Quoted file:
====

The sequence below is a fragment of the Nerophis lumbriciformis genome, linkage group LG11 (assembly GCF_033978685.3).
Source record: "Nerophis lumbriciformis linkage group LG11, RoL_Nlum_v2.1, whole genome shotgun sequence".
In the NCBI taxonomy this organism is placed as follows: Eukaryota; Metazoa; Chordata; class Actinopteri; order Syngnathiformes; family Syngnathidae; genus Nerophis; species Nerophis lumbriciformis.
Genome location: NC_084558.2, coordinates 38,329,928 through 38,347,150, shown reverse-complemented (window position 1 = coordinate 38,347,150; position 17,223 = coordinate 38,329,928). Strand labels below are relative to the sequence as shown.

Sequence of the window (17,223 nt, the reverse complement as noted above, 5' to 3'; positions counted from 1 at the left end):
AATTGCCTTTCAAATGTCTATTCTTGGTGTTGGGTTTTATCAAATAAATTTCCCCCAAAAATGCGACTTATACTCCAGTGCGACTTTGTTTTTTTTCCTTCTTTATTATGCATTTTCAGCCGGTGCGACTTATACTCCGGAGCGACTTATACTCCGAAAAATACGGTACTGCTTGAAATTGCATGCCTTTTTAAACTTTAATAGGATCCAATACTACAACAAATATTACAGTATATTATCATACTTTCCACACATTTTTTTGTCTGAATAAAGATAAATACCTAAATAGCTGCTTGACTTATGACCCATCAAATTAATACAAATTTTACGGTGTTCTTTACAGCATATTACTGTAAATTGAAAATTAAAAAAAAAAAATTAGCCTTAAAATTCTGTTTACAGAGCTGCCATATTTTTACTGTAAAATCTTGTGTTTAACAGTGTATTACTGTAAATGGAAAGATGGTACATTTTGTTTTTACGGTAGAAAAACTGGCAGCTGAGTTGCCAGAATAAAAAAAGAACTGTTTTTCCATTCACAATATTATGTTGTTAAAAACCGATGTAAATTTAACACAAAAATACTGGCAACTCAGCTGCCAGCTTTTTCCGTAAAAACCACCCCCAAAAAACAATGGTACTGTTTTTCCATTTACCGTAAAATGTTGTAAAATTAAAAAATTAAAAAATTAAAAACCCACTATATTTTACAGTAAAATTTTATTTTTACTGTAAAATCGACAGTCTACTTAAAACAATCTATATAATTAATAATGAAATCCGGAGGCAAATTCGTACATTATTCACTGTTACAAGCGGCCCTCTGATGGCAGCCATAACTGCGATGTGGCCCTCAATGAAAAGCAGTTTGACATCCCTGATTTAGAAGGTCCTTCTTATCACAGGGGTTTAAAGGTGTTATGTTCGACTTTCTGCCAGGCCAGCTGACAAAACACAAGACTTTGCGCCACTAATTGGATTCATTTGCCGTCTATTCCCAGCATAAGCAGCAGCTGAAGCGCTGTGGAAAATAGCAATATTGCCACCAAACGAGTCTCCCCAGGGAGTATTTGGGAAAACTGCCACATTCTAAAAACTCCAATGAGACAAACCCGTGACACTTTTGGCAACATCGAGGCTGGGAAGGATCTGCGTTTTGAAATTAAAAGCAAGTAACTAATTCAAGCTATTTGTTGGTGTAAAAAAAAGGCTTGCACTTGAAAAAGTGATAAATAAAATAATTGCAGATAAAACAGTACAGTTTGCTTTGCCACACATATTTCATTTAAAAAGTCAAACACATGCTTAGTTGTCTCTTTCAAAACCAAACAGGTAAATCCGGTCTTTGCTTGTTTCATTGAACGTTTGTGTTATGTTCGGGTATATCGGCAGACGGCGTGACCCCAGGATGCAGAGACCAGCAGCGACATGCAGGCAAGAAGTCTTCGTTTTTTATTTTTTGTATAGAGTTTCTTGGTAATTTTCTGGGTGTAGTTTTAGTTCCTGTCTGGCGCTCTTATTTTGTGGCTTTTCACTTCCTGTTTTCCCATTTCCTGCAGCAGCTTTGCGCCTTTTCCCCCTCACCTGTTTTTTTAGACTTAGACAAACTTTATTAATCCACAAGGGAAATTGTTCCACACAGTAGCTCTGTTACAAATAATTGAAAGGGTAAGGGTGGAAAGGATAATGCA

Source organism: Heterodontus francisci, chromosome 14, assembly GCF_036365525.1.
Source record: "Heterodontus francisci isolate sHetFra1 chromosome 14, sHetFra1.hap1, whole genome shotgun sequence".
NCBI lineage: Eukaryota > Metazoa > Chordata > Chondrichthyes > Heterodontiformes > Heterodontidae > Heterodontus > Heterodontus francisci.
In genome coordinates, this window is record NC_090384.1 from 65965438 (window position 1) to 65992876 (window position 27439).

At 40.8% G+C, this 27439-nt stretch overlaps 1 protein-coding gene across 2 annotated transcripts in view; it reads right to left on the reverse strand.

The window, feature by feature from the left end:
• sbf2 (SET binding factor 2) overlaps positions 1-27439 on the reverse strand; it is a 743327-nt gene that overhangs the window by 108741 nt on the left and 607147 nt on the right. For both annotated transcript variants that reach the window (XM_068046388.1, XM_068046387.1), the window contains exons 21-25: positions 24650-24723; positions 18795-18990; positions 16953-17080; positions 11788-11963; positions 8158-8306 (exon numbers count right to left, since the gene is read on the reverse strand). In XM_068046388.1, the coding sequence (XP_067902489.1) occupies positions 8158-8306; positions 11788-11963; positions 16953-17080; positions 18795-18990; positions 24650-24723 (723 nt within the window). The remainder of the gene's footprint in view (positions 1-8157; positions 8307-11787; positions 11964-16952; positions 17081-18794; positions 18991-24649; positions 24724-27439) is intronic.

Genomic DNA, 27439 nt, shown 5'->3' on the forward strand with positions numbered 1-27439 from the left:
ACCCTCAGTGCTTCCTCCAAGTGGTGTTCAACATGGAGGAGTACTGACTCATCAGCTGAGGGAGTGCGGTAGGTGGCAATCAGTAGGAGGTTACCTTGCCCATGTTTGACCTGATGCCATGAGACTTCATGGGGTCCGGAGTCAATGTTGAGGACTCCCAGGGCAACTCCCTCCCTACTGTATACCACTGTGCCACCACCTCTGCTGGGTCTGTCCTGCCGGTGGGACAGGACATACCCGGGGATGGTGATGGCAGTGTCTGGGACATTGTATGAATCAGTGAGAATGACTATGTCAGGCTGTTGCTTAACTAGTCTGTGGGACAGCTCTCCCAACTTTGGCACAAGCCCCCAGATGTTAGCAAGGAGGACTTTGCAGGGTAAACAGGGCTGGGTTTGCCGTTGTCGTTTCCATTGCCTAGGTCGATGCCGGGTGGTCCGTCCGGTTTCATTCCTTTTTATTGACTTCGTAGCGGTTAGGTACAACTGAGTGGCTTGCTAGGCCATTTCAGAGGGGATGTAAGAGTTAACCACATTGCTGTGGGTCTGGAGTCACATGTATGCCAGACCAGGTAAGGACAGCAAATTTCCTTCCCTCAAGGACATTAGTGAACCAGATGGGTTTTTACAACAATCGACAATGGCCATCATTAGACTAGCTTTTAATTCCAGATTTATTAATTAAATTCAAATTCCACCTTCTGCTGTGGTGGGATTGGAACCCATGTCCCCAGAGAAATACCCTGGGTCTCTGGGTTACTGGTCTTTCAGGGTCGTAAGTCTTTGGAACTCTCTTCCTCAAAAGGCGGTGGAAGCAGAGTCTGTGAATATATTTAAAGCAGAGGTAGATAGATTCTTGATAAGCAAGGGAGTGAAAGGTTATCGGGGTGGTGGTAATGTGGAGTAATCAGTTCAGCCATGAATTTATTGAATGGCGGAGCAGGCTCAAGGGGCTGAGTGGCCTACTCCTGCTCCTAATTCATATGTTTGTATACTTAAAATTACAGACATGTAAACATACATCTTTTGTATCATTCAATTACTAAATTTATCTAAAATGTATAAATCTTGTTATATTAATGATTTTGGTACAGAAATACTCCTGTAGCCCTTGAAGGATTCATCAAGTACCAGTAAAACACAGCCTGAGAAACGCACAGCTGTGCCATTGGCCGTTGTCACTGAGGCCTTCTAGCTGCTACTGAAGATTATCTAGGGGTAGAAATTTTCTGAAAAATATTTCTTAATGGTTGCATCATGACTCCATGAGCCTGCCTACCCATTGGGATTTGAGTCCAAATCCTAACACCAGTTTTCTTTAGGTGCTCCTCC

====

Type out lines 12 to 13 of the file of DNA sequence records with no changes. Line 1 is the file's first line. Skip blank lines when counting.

The window, feature by feature from the left end:
• sbf2 (SET binding factor 2) overlaps positions 1-27439 on the reverse strand; it is a 743327-nt gene that overhangs the window by 108741 nt on the left and 607147 nt on the right. For both annotated transcript variants that reach the window (XM_068046388.1, XM_068046387.1), the window contains exons 21-25: positions 24650-24723; positions 18795-18990; positions 16953-17080; positions 11788-11963; positions 8158-8306 (exon numbers count right to left, since the gene is read on the reverse strand). In XM_068046388.1, the coding sequence (XP_067902489.1) occupies positions 8158-8306; positions 11788-11963; positions 16953-17080; positions 18795-18990; positions 24650-24723 (723 nt within the window). The remainder of the gene's footprint in view (positions 1-8157; positions 8307-11787; positions 11964-16952; positions 17081-18794; positions 18991-24649; positions 24724-27439) is intronic.